back to article BBC Micro:bit delayed by power supply SNAFU

The BBC has admitted that the Micro:bit, the computer it plans to give to up to one million children, is not going to arrive on time due to quality problems. The Micro:bit was announced in March as a "get kids coding" initiative. Delivery was anticipated to occur in September, so that every 11 or 12 year-old in the UK could be …

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      1. Sykobee

        The micro-bit is based around a 16MHz ARM Cortex M0 core (+256KB flash memory, and 16KB SRAM).

        I don't think it can emulate the original BBC Micro (not even the Model A) entirely, but it should be able to emulate the 2MHz 6502 just about.

        Interestingly, the micro:bit's USB interface chip has a 48MHz ARM Cortex M0+ core driving the USB stack...

        I wonder if we'll see interesting projects using, e.g., https://www.adafruit.com/products/618 or https://www.adafruit.com/products/931 running simple games, etc?

    1. John Savard Silver badge

      Not Really

      An actual BBC micro would be hugely expensive for its computing power.

      I am enough of an old fogey to think that if you really want the kids to write programs, you should give them something with an actual keyboard. But I'm not sure how that could be managed at a low cost, despite some keyboards being cheap.

      Of course, the telly tax hobbled the computer era in Britain, as elsewhere people used old TV sets they didn't watch any more but hadn't thrown away as monitors for their computers, essentially free.

  1. Anonymous Coward
    Anonymous Coward

    I hope it's better than "Girls Can Code"

    Having cringed while watching the superficial and patronising "Girls Can Code" on BBC3 this week, I don't have high hopes for any programming initiatives from the BBC. They don't appear to have a clue what "coding" means.

    1. Anonymous Coward
      Anonymous Coward

      Re: I hope it's better than "Girls Can Code"

      Indeed, I'm sure Ian McNaught-Davis would have been very disappointed if he could have seen the rubbish the BBC is spewing out these days under the guise of educating the masses about computers.

      The BBC Micro created a whole generation of IT enthusiasts, the current stuff is buried in politically correct "isn't this clever" crap.

      1. LeeV

        Re: I hope it's better than "Girls Can Code"

        @AC "Indeed, I'm sure Ian McNaught-Davis would have been very disappointed if he could have seen the rubbish the BBC is spewing out these days under the guise of educating the masses about computers."

        Yes, I think Mac would have been very upset about the current situation...

    2. Anonymous Coward
      Anonymous Coward

      Re: I hope it's better than "Girls Can Code"

      Absolutely. I watched with a mixture of hope, disbelief and cynicism, hoping that at least it would be entertaining. Unfortunately it couldn't even manage that. 20 minutes later I was on another channel and that series is a write-off.

  2. 27escape
    FAIL

    By the time they are ready

    The year of code will be over and another opportunity missed

  3. Anonymous Coward
    Anonymous Coward

    Girls can code - from the BBC

    "Hey girls! I'm Professor Fumbles McByte and me and my pet peripheral Dongle (he's right in here ladies) are going to teach you how to code. Ooh! I've painted your computers pink so you love them more, (don't want to use a boring beige boy's machine, now do we?). Ok, sit comfortably ladies, as me and Dongle (woof!) start lesson 1.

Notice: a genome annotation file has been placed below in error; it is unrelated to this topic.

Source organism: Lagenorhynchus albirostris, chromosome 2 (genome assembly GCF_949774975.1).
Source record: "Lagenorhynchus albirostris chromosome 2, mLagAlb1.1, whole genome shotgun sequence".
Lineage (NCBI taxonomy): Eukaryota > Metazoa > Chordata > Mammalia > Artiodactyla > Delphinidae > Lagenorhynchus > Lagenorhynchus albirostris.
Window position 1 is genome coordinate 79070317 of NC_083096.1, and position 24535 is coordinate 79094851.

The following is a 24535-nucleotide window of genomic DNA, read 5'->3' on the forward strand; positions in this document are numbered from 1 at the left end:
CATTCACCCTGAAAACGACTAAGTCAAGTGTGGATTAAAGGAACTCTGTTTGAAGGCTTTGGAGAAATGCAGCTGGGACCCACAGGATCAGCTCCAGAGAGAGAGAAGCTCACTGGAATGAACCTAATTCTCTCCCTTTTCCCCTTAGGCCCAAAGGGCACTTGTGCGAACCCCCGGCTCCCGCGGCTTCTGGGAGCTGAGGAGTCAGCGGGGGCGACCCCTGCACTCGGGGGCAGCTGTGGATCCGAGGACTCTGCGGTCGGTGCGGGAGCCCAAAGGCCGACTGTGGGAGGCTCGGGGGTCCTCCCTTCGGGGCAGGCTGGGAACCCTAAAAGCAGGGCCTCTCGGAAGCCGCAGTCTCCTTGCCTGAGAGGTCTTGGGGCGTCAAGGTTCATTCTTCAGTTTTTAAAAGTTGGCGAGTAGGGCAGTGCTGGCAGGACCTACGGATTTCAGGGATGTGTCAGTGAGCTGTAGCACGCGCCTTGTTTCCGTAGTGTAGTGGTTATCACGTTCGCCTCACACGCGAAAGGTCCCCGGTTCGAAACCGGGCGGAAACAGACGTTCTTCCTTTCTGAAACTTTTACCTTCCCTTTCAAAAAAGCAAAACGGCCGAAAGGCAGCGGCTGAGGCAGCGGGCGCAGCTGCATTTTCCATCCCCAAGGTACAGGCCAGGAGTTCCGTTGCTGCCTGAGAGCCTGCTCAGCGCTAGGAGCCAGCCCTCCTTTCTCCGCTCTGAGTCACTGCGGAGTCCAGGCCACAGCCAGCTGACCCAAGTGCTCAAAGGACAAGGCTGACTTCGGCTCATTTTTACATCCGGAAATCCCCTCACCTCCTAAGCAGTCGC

Lesson 1 - click here and type the following into this box: w w w . f a c e b o o k . c o m

    Never mind what it all means, ladies, it's boys' magic. Cool!

    You've all passed the exam with 120%. That's wowtastic ladies! What do you think, Dongle? (Woof!)"

    There is no lesson 2.

    1. Destroy All Monsters Silver badge
      Windows

      Re: Girls can code - from the BBC

      Please tell me this is not real.

      going to teach you

      I detect a brutally paternalistic action expression. Can't this be be rewritten?

  4. heyrick Silver badge

    Lesson number one, kiddies...

    Mumble mumble specified by management and not engineers mumble mumble cheapest bidder mumble mumble.

  5. Captain DaFt

    Why do they keep calling it 80s programming?

    The 80s had the Micro, the Spectrum, C64 and TI 99/4a. (among others)

    This little device smacks of 70s style computing.

  6. SMabille

    TV programs?

    While the BBC 80's version was an amazing initiative that generate a generation of IT serfs/engineers, the 2016 version seems far more pointless: Why bother having TV programs about coding??? Since the 80's we now have a fantastic source of alternative tailored content available on demand... Yes: The "Internet"!

    Is it really the role of the BBC to finance public education when it can't float channels and programmes with shrinking funding (thanks to a Murdoch affiliated government)?

    1. Anonymous Coward
      Anonymous Coward

      Re: TV programs?

      Arguably yes, it really is, according to the last charter renewal in 2006, if https://en.wikipedia.org/wiki/BBC_Charter is correct. "Promoting education and learning;". You could interpret that as the BBC doesn't actually need to educate, just promote education by others? :)

  7. Dodgy Geezer Silver badge

    On the contrary...

    ...An issue with the device's power supply is the reason for the delay. Which is fair enough as it's all very well to teach kids to hack, but not if they learn what it's like to cop a jolt from the device's batteries along the way....

    'Copping a jolt' is an essential part of every electrical engineer's learning experience... and used to be part of every kid's learning experience in the days when science labs still had van de Graff generators...

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